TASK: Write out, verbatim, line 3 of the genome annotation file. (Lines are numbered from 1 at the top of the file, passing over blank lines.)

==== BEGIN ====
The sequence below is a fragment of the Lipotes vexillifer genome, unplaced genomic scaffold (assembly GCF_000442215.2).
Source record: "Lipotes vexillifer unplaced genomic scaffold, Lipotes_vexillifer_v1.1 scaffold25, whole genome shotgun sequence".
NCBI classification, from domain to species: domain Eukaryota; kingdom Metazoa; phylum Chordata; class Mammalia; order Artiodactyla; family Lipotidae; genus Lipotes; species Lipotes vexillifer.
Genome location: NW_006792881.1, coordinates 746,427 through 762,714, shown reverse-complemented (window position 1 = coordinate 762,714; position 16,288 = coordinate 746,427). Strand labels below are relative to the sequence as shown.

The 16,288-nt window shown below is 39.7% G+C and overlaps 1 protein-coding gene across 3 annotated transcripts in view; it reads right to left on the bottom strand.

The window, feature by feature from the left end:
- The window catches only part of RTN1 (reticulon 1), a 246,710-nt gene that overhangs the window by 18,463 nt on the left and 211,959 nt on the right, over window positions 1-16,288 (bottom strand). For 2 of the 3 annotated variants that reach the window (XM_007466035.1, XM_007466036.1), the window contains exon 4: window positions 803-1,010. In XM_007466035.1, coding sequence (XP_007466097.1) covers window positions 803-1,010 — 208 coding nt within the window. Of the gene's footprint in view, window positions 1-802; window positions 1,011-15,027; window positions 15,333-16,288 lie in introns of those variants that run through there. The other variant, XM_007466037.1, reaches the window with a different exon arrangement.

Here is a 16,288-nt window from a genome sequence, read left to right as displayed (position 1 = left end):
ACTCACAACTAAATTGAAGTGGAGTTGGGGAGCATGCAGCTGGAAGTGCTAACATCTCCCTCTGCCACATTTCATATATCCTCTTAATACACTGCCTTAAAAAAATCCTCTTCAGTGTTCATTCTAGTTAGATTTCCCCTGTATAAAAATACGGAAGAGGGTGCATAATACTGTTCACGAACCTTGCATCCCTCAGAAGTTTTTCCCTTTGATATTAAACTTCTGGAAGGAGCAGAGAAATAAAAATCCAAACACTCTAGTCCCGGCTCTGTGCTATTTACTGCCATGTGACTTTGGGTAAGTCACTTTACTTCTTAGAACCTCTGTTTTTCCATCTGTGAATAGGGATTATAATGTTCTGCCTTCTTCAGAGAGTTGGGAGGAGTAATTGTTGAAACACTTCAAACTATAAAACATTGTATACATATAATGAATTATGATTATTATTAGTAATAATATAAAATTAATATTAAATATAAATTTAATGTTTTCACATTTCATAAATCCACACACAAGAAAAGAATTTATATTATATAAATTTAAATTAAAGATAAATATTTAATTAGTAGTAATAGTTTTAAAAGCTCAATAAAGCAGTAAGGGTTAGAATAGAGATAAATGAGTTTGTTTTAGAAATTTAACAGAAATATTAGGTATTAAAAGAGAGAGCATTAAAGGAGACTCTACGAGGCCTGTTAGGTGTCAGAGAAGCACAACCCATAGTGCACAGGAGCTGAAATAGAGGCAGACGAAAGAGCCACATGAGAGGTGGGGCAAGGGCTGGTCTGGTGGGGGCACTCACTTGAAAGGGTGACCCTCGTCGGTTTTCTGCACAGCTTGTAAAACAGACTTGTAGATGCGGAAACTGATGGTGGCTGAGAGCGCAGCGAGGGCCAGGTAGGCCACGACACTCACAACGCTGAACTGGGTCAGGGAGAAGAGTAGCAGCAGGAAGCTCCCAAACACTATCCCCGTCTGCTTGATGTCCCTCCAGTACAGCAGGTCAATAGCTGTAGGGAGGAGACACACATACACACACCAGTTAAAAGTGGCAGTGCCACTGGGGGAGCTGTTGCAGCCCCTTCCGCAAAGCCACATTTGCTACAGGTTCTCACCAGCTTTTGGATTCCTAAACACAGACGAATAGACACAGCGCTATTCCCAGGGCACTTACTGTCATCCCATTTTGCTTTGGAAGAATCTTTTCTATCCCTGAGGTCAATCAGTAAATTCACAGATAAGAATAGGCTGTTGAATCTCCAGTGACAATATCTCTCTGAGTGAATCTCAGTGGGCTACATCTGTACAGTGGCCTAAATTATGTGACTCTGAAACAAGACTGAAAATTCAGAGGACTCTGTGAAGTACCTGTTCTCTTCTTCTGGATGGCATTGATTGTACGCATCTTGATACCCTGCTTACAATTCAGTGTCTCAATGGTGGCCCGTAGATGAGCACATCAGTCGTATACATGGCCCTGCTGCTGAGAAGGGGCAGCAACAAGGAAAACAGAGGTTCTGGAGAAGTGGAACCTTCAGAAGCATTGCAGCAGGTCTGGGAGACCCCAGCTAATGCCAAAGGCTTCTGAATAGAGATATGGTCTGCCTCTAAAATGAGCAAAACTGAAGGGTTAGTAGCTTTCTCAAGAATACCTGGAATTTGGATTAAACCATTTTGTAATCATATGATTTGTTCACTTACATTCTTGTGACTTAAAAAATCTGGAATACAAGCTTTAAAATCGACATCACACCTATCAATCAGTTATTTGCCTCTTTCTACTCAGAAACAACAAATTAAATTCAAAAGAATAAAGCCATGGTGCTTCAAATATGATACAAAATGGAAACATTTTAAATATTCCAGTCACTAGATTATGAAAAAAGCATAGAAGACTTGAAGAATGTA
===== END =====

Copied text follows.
NCBI classification, from domain to species: domain Eukaryota; kingdom Metazoa; phylum Chordata; class Mammalia; order Artiodactyla; family Lipotidae; genus Lipotes; species Lipotes vexillifer.